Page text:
Keith Urban the Fortunate Son

Keith Urban the Fortunate Son


FORTUNATE SON

The unauthorised biography of Australias most successful country music star,Keith Urban.

Suburban loner, gifted guitarist, drug addict, planinum-plated superstar: Keith Urban has squeezed a lot of living into his 40 years. He now ranks with Kylie Minogue, INXS, Silverchair and Savage Garden as one of the countrys biggest musical exports of the past 20 years.

Fortunate Son, the first biography of this country hero, tells the unlikely storyof how Urban - who was born in New Zealand in 1967 but raised inQueensland - followed and eventually fulfilled his dream by succeeding inthe toughest country music market on the planet - Nashville.

In an age when songwriters generate most of the hit songs recorded in MusicCity, Urban is an anomaly: actually writing, or at least co-writing, most of hismaterial. Keith Urbans success is undeniable: to date hes sold more thanfive million albums, has scored five US Number One singles and typically sellsout his stadium-sized shows in minutes.

His very public relationship with our Nicole Kidman, whom he married in an A-list affair in June 2006,has earned Urban a totally new audience, as gossip mags across the planet chart the Kurbans everymove, and most recently the pregnancy and birth of their long-wished-for child, Sunday Rose.

Fearfully frank and authoritative, and based upon extensive interviews with friends, foes and Urbaninsiders, Fortunate Son reveals how Keith Urban lived out his childhood dream - and the price hes had topay to reach the top of the music business.

Jeff Apter has written biographies of the bands Silverchair and the Red Hot Chili Peppers and the singerJeff Buckley. He also co-wrote Slats: The Michael Slater Story. He spent five years as the Music Editor ofRolling Stone and contributes to Vogue, GQ and The Sydney Morning Herald.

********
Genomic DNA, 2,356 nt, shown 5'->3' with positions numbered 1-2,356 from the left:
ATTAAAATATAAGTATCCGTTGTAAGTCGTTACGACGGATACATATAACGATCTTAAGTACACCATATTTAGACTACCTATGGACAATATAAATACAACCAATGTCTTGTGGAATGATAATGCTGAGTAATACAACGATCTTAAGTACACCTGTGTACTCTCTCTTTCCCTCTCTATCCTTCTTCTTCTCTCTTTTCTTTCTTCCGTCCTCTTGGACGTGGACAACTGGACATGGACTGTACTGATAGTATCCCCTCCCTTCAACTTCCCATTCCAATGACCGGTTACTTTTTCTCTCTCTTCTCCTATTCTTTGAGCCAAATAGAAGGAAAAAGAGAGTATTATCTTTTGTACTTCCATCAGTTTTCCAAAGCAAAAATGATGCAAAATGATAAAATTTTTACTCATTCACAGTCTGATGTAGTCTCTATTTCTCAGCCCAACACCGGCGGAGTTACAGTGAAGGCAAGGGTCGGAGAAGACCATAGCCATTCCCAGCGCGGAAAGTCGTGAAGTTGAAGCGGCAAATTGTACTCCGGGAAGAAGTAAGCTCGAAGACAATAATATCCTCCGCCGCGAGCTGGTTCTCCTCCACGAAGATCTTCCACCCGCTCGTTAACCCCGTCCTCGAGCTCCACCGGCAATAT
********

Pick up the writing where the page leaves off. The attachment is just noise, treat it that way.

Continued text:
Fortunate Son, The unlikely rise of Keith Urban
By Jeff Apter
ISBN 9781741668087
RRP $34.95


Interview on Fortunate Son, The unlikely rise of Keith Urban

Why did you decide to write the book, Fortunate Son. (The Keith Urban Biography)?

I was very surprised that not many Australians really knew how successful Urban was in America, where he's definitely in the music A league - yes, even before he married what's her name. I wanted to set that record straight, because he's one of our biggest musical exports of the past 20 years, on a par with Kylie, INXS and Savage Garden. I also wanted to document how he got to the top and what he had to sacrifice in order to become such a big star.


What is hard-hitting about this biography?

Most readers and critics have been impressed that I haven't attempted to go 'soft' when it comes to documenting Keith's rise. I genuinely believe I've written an honest (and hopefully gripping) portrait of a guy who has incredible ambition and drive. Many people know of his addiction problems, but few really know how ruthless he could be when it comes to his career. As I was told by one insider - who Keith sacked after they worked together for 20 years -Keith's a very warm and likeable human being, 'but if you get in the way of his career he'll banish you from his life in a heartbeat.'